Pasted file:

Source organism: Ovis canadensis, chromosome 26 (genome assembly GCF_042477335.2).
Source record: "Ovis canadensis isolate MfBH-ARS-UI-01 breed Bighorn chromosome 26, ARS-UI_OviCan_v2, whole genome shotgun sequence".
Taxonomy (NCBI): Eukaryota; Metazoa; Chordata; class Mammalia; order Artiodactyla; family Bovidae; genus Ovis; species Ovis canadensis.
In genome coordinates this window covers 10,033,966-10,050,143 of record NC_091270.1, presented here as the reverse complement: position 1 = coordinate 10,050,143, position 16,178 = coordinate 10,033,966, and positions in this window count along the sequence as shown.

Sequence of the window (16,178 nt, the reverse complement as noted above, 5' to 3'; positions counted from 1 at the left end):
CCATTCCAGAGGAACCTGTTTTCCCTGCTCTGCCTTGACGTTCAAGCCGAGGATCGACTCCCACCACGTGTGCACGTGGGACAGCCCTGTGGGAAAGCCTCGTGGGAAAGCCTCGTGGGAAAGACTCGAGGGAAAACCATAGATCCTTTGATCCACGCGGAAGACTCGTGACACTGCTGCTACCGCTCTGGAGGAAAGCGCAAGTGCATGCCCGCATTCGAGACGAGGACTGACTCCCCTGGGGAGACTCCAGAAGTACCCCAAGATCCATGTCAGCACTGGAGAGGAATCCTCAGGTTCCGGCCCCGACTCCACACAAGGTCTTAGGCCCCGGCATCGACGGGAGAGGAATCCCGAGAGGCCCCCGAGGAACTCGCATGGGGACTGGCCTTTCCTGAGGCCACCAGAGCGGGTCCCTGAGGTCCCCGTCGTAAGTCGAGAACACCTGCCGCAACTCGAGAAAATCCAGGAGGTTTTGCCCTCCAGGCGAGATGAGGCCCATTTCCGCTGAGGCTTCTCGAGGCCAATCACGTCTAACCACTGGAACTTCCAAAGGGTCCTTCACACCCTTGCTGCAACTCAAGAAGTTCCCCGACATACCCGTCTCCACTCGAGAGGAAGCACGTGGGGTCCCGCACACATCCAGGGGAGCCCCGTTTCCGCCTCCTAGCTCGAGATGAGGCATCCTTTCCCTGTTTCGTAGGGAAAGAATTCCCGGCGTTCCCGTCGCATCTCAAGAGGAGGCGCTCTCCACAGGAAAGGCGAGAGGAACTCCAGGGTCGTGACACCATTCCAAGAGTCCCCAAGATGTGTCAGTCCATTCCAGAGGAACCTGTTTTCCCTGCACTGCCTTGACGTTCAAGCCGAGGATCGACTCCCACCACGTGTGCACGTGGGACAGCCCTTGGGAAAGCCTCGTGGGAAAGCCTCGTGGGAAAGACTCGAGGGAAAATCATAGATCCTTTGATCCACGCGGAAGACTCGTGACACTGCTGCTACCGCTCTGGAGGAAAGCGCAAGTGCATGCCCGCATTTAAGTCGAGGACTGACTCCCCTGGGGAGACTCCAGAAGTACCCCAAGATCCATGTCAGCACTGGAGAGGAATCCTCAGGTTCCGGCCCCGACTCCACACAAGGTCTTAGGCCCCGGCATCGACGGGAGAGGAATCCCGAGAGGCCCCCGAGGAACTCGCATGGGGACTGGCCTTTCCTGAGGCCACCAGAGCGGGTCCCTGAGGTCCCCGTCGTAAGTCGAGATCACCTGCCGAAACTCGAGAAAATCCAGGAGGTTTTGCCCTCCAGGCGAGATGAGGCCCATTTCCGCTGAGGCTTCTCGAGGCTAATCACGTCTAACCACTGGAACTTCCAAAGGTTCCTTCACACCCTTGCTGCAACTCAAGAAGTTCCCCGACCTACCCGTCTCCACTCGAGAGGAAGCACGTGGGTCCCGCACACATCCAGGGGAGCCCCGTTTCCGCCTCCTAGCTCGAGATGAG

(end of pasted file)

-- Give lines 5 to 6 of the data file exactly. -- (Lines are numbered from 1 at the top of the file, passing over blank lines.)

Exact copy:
Sequence of the window (16,178 nt, the reverse complement as noted above, 5' to 3'; positions counted from 1 at the left end):
CCATTCCAGAGGAACCTGTTTTCCCTGCTCTGCCTTGACGTTCAAGCCGAGGATCGACTCCCACCACGTGTGCACGTGGGACAGCCCTGTGGGAAAGCCTCGTGGGAAAGCCTCGTGGGAAAGACTCGAGGGAAAACCATAGATCCTTTGATCCACGCGGAAGACTCGTGACACTGCTGCTACCGCTCTGGAGGAAAGCGCAAGTGCATGCCCGCATTCGAGACGAGGACTGACTCCCCTGGGGAGACTCCAGAAGTACCCCAAGATCCATGTCAGCACTGGAGAGGAATCCTCAGGTTCCGGCCCCGACTCCACACAAGGTCTTAGGCCCCGGCATCGACGGGAGAGGAATCCCGAGAGGCCCCCGAGGAACTCGCATGGGGACTGGCCTTTCCTGAGGCCACCAGAGCGGGTCCCTGAGGTCCCCGTCGTAAGTCGAGAACACCTGCCGCAACTCGAGAAAATCCAGGAGGTTTTGCCCTCCAGGCGAGATGAGGCCCATTTCCGCTGAGGCTTCTCGAGGCCAATCACGTCTAACCACTGGAACTTCCAAAGGGTCCTTCACACCCTTGCTGCAACTCAAGAAGTTCCCCGACATACCCGTCTCCACTCGAGAGGAAGCACGTGGGGTCCCGCACACATCCAGGGGAGCCCCGTTTCCGCCTCCTAGCTCGAGATGAGGCATCCTTTCCCTGTTTCGTAGGGAAAGAATTCCCGGCGTTCCCGTCGCATCTCAAGAGGAGGCGCTCTCCACAGGAAAGGCGAGAGGAACTCCAGGGTCGTGACACCATTCCAAGAGTCCCCAAGATGTGTCAGTCCATTCCAGAGGAACCTGTTTTCCCTGCACTGCCTTGACGTTCAAGCCGAGGATCGACTCCCACCACGTGTGCACGTGGGACAGCCCTTGGGAAAGCCTCGTGGGAAAGCCTCGTGGGAAAGACTCGAGGGAAAATCATAGATCCTTTGATCCACGCGGAAGACTCGTGACACTGCTGCTACCGCTCTGGAGGAAAGCGCAAGTGCATGCCCGCATTTAAGTCGAGGACTGACTCCCCTGGGGAGACTCCAGAAGTACCCCAAGATCCATGTCAGCACTGGAGAGGAATCCTCAGGTTCCGGCCCCGACTCCACACAAGGTCTTAGGCCCCGGCATCGACGGGAGAGGAATCCCGAGAGGCCCCCGAGGAACTCGCATGGGGACTGGCCTTTCCTGAGGCCACCAGAGCGGGTCCCTGAGGTCCCCGTCGTAAGTCGAGATCACCTGCCGAAACTCGAGAAAATCCAGGAGGTTTTGCCCTCCAGGCGAGATGAGGCCCATTTCCGCTGAGGCTTCTCGAGGCTAATCACGTCTAACCACTGGAACTTCCAAAGGTTCCTTCACACCCTTGCTGCAACTCAAGAAGTTCCCCGACCTACCCGTCTCCACTCGAGAGGAAGCACGTGGGTCCCGCACACATCCAGGGGAGCCCCGTTTCCGCCTCCTAGCTCGAGATGAG